Upload & Sell: Off
| Re: Why Color Profile? |
I have a thread running here on a calibration issue that specifically mentioned ColorMunki. I am starting a follow-up thread in the hopes of making this a more generic question. The original thread reads in part....
Just got a ColorMunki Photo. I have a two monitor Mac Pro with one 20" Cinema Display and a 24" Cinema HD. I have calibrated both using the same settings, however, the 24" is about 3/4 stop darker than the 20". Have repeated the calibration process a number of times. Same result.
I just heard back from X-Rite support and their response in part was...
When you calibrate multiple monitors to match each other, they may match closely but not exactly which can be extremely challenging for any photographer using dual displays in their workflow for color critical work. You may especially notice a change in cases where you are using a mix of backlighting technologies however even the same model and make of display can render results that may not be a spot on match as the manufacturing can have variables also that might affect these results.
Now the question(s) becomes...
1.Why calibrate a monitor if each monitor is going to look different (3/4 of a stop is a big difference in my mind)?
2. Isn't it the point that they are adjusted to be the same? If they are different, then how do you come up with consistent print output - other than trial and error?
3. If it is trail and error, why do you need to spend money on a calibration device?
Usually the brightness reported wouldn't vary so much but maybe one of them has such extreme and thin peaks in the primaries it's not reading the brightness correctly??
Also if a lot of corrections need to be applied the calibration program may end up needing to lose some top end brightness, so when using a monitor that needs certain types of tone curve corrections you may need to preset the monitor to a higher level and then it calibrate it down to what you had wanted otherwise it won't have room and it might make it darker.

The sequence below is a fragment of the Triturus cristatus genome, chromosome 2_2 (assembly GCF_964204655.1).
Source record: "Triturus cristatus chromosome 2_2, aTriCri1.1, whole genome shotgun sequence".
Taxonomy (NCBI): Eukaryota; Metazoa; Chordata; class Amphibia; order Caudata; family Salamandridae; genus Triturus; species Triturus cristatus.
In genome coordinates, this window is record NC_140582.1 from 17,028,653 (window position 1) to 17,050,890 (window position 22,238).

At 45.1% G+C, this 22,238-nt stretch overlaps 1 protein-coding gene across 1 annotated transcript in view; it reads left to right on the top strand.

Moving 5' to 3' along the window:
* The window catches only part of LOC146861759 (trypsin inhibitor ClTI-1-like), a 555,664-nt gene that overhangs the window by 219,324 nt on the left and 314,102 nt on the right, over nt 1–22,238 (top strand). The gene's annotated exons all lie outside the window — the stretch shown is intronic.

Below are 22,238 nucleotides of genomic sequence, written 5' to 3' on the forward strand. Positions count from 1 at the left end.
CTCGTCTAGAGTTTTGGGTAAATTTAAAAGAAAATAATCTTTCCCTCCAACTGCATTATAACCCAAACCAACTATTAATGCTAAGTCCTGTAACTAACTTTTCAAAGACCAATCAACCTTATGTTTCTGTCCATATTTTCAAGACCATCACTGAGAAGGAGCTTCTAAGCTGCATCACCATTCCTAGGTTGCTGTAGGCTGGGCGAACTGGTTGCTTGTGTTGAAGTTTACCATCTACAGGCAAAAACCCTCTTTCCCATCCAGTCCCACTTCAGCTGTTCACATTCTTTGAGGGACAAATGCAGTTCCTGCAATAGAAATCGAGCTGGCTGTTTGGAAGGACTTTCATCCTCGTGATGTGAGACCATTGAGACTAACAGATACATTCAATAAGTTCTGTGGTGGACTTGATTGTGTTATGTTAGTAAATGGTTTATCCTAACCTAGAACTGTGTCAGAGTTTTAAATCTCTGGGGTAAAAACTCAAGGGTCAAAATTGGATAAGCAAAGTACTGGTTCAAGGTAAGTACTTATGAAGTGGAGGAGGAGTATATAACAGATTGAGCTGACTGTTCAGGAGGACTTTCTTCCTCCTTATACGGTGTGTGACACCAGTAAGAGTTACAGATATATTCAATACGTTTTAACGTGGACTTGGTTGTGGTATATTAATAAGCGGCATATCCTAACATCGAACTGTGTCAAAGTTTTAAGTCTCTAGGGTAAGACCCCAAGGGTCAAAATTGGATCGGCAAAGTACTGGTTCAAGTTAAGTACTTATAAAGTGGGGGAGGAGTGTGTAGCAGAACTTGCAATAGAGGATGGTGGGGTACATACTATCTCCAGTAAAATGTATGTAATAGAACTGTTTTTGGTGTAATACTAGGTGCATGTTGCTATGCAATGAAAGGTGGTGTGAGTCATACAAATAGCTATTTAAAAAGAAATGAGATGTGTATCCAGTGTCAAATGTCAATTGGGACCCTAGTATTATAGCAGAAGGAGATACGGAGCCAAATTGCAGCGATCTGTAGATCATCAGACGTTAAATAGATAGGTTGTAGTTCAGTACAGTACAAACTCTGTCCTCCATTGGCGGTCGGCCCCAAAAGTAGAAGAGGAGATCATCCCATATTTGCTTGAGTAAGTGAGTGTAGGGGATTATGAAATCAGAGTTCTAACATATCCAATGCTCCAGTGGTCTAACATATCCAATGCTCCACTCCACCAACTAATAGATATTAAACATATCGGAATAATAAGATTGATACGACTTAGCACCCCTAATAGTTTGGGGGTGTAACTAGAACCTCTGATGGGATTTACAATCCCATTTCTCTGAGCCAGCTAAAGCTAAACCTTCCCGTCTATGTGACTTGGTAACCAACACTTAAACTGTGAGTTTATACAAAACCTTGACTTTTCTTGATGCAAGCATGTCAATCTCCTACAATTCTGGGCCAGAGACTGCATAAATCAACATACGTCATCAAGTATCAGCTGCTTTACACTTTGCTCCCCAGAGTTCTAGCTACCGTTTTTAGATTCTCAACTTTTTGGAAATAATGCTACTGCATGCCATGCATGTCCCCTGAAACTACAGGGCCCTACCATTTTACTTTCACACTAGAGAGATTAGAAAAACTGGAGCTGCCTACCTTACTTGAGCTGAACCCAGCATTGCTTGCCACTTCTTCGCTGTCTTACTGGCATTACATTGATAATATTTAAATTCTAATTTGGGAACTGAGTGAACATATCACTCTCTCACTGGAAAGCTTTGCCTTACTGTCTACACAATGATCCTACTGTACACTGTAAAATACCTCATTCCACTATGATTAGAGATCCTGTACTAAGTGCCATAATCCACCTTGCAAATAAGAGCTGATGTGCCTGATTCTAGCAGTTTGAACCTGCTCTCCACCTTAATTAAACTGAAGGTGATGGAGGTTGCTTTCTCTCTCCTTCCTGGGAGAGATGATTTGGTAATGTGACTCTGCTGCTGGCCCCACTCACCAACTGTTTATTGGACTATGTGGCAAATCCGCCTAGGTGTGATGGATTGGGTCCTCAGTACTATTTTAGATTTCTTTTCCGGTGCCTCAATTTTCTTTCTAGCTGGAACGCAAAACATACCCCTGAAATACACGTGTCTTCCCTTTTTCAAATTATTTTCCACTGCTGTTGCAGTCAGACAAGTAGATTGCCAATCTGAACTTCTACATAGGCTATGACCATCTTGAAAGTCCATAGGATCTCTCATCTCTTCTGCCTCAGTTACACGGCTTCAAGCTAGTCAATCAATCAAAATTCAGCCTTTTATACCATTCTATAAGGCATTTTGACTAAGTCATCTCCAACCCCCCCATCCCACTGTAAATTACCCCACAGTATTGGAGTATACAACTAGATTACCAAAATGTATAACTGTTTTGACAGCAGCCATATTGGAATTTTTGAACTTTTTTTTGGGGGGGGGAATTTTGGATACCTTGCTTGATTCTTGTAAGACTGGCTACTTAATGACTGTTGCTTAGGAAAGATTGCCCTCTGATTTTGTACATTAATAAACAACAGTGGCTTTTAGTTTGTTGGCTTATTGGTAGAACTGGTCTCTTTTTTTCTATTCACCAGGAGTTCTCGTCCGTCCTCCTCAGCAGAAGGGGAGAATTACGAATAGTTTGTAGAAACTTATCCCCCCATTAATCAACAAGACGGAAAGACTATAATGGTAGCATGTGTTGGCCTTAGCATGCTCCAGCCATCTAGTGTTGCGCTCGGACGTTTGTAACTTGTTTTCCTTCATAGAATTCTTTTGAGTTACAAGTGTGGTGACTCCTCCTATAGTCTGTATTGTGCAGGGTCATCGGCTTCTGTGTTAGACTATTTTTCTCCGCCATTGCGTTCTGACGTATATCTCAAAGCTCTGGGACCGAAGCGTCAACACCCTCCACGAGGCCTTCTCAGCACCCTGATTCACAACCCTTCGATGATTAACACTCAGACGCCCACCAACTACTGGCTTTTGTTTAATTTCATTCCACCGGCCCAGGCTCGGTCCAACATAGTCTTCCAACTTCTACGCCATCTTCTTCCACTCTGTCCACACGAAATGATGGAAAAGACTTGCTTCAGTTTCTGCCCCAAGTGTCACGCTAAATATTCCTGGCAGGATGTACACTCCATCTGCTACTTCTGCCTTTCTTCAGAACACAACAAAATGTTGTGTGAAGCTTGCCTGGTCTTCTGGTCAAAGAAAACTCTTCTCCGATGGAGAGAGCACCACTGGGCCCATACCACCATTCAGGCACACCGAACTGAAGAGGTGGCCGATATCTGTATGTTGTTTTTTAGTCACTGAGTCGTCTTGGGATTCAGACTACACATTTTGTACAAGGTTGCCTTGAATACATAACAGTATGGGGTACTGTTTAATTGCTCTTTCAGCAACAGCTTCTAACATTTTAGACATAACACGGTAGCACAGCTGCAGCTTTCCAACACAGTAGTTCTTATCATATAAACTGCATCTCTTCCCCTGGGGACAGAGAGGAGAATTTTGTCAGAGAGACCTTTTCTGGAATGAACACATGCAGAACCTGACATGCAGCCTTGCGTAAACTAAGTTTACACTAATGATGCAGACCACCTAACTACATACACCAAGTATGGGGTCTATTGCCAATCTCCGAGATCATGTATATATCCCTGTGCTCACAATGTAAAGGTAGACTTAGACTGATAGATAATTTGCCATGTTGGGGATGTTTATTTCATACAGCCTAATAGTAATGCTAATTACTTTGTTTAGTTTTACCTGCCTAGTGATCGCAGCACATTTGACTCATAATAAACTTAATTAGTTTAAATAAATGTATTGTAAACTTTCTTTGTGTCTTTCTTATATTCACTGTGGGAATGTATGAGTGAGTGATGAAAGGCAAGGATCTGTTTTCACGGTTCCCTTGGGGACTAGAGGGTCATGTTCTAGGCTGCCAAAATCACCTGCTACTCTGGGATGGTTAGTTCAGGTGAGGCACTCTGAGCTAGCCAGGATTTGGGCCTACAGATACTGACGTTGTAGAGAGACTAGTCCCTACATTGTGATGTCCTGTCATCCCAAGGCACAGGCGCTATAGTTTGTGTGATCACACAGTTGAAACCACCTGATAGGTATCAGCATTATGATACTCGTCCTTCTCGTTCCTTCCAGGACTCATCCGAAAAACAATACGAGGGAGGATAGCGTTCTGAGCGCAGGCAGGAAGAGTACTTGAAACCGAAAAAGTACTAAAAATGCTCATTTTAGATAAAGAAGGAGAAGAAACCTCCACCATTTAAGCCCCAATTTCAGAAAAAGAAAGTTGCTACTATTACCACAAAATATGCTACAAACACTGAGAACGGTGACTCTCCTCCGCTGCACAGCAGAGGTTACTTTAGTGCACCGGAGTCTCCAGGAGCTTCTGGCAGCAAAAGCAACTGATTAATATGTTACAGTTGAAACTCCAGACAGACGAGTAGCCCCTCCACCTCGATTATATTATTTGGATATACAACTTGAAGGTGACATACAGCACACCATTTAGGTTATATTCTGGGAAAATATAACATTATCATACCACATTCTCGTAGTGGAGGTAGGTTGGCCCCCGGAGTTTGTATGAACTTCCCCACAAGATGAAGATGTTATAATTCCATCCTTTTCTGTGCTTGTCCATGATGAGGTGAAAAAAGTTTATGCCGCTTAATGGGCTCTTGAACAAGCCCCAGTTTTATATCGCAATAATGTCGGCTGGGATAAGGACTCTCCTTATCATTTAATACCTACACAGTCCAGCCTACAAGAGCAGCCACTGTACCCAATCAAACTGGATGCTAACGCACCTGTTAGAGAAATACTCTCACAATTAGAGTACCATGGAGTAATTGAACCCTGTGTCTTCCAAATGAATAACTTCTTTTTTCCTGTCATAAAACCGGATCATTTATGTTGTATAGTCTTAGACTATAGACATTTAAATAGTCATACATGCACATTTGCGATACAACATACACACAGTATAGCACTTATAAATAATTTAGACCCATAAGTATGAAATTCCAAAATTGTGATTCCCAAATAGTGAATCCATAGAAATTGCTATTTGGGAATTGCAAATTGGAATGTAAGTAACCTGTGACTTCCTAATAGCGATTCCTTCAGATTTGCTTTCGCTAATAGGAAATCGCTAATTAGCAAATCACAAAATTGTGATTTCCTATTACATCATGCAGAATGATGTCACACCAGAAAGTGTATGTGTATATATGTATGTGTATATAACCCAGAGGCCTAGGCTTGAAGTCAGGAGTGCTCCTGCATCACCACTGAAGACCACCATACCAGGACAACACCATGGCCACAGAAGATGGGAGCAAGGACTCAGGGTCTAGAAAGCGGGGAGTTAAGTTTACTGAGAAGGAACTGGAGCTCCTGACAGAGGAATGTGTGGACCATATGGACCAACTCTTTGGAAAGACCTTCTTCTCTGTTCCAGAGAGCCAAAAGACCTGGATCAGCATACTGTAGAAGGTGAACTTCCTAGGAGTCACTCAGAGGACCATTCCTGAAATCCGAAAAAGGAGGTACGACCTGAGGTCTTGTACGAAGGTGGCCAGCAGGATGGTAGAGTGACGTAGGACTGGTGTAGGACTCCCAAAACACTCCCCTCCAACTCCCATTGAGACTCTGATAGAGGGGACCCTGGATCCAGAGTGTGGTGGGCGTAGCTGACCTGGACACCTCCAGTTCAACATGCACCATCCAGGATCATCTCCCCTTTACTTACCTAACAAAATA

And some software tells you to try to adjust brightness and some doesn't bother to mention that and some tries to fine tune it, if possible, itself a little, it depends what program you are using too.
It is true that even if the probe reads the same values on different monitors they may look different to the eye, especially when you compare wide gamut CCFL to CCFL or even to LED since the primary colors have different spectral spikes which might be partly missed by a spectro not costing $$$$$$$$$$$$$$$$$$$$$$$$$$$$ since they may be too thin for it's precision and even regardless of lot the general metamerism issue and the way the spikes in the primary colors spectrum are can alter a human's sense of what color is being shown by a simple R,G,B combination.
The simple 3 stim R,G,B color model is actually too simplistic and can never work to allow someone to see the same photo across different screen types exactly the same way. Even moreso it can't even be corrected for although some monitor try to offer special matching transformations since each individual's eyes have a slightly differerent response to the various spectral peaks in the primaries and one person might see a certain pic look the same one some wide gamut and some sRGB monitor and another might seem some differences and another might seem some differences only in a different way.
The onyl way to get around that would be to go an entirely new form of color management which would be spectrum based and require detailed spectral measurements and then you'd tune the energy at each part of the spectrum and apply correction as needed and then you could get everything to look the same to everyone across all the technology types. I'm not aware of any software/hardware outside of a research lab that takes this approach.
If I make a grayscale chart measure the same on a wide gamut and sRGB monitor and then compare to chart in real life viewed under as close to D65 as I can get, sadly all three don't really quite look the same to me viewed side by side. I see a clear difference between sRGB and wide gamut monitor even though probe says they are the exact same since the eye has a complex response. It is a bit worrisome since then what happens if I ever had to move back to sRGB monitors only or what if the spikes on the primaries of the next OLED tech look different? Then all my careful colro tunings will look different? Anyway to my eyes at least what I see on my wide gamut display actually looks closer to what i see with the real world chart than what I see on my sRGB monitors so to me the way my eye reacts to the wide gamut monitors seems more true to life to me.